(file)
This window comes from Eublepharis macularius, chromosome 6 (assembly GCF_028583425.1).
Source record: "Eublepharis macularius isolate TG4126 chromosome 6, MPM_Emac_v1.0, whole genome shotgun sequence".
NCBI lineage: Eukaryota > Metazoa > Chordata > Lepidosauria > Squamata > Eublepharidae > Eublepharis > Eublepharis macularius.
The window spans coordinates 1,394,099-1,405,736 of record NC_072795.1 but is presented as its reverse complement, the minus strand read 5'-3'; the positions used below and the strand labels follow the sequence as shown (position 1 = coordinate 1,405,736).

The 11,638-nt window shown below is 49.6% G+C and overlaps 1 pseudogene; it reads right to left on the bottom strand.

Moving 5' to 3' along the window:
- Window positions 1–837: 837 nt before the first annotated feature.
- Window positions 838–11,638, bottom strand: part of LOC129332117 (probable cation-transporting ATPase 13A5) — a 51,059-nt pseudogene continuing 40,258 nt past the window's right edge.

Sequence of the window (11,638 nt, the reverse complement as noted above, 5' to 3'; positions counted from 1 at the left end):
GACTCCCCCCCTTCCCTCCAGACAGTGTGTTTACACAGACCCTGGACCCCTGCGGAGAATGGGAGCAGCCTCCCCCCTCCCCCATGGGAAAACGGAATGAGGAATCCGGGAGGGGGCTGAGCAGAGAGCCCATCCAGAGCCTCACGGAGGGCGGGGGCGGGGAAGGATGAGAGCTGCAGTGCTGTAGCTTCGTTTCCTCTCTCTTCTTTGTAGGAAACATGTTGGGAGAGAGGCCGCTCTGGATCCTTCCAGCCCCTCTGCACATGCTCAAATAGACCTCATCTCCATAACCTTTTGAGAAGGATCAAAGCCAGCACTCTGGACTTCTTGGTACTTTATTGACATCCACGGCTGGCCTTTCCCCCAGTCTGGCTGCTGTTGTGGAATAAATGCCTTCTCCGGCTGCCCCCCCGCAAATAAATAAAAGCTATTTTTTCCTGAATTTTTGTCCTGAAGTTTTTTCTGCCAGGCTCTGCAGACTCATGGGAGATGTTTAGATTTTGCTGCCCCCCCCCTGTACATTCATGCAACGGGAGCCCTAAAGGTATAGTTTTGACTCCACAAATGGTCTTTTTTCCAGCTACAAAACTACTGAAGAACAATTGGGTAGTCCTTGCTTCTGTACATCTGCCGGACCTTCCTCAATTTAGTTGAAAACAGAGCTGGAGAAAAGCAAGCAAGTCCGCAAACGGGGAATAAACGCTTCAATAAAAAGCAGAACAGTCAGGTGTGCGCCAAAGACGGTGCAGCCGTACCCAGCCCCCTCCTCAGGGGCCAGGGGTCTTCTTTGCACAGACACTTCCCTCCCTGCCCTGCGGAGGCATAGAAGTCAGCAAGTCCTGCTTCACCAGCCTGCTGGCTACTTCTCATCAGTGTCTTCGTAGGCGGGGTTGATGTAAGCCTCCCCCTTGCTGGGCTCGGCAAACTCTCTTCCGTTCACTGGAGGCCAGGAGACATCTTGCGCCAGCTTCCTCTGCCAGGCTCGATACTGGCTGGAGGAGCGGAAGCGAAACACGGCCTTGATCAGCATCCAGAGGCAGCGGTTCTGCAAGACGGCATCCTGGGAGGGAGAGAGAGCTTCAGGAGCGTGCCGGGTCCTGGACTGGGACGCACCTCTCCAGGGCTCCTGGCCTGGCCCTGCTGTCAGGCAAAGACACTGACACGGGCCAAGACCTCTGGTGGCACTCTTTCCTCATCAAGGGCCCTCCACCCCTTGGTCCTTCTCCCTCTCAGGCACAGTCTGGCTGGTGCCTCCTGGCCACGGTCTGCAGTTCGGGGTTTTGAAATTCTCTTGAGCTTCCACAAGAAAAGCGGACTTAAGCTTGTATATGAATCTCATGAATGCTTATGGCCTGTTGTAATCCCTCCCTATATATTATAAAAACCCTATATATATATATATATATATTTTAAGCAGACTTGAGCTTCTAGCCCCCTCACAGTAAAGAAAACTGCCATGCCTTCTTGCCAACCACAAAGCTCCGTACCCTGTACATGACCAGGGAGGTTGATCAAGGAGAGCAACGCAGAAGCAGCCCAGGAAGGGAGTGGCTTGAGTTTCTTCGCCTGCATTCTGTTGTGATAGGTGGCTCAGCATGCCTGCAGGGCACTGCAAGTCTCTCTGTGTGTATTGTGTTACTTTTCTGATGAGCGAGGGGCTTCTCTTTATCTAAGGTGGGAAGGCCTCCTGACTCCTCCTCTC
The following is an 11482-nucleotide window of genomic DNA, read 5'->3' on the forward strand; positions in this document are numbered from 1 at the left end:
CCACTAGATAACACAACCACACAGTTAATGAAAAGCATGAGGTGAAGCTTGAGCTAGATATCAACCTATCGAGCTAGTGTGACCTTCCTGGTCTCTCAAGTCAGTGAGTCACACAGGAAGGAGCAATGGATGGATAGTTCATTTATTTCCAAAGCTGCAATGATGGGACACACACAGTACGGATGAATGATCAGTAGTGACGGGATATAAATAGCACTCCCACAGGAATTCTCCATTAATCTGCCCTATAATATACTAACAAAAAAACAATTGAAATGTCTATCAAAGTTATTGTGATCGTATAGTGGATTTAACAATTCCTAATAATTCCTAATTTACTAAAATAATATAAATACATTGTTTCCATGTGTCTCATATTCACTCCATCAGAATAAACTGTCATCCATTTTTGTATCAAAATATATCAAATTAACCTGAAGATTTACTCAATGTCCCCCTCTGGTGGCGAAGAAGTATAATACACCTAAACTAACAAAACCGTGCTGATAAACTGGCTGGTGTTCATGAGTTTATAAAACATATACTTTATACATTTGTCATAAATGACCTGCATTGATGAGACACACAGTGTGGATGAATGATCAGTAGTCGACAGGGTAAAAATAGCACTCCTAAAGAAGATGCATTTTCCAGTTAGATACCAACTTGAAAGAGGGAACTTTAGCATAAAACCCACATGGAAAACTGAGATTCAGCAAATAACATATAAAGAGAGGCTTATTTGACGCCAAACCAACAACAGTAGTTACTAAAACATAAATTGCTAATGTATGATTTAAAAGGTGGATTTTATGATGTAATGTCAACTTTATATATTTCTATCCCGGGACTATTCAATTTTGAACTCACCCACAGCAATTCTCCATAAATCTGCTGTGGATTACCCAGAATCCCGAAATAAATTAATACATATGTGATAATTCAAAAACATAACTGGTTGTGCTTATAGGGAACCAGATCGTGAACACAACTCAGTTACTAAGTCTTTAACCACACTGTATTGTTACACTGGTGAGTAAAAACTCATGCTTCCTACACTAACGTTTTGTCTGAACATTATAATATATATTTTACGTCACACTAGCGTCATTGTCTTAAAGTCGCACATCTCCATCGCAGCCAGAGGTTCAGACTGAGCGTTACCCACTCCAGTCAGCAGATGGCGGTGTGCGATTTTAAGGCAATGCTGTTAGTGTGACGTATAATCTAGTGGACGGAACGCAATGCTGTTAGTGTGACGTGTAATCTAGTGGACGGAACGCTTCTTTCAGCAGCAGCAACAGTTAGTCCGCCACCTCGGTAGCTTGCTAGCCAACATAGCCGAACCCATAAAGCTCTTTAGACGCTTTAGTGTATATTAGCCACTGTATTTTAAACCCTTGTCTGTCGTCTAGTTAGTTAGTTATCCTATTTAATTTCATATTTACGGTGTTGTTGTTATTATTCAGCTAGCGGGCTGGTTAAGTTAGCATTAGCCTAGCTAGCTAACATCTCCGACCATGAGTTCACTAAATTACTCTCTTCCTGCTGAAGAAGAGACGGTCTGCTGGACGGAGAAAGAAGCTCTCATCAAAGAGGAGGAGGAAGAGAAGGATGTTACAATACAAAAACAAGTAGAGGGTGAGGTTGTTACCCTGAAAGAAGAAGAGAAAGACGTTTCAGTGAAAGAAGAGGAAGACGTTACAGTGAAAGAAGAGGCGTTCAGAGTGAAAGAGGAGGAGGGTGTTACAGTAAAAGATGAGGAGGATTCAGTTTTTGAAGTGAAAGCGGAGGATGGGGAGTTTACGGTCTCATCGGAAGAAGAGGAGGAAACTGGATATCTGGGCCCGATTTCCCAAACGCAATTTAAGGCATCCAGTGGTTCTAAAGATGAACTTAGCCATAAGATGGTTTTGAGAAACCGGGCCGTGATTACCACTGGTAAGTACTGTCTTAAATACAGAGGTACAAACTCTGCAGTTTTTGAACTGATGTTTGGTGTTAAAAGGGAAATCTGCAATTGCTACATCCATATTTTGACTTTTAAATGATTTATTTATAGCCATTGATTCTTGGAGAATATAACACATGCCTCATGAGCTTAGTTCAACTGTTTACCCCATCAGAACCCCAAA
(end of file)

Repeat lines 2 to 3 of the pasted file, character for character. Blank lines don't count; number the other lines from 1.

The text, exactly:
Source record: "Eublepharis macularius isolate TG4126 chromosome 6, MPM_Emac_v1.0, whole genome shotgun sequence".
NCBI lineage: Eukaryota > Metazoa > Chordata > Lepidosauria > Squamata > Eublepharidae > Eublepharis > Eublepharis macularius.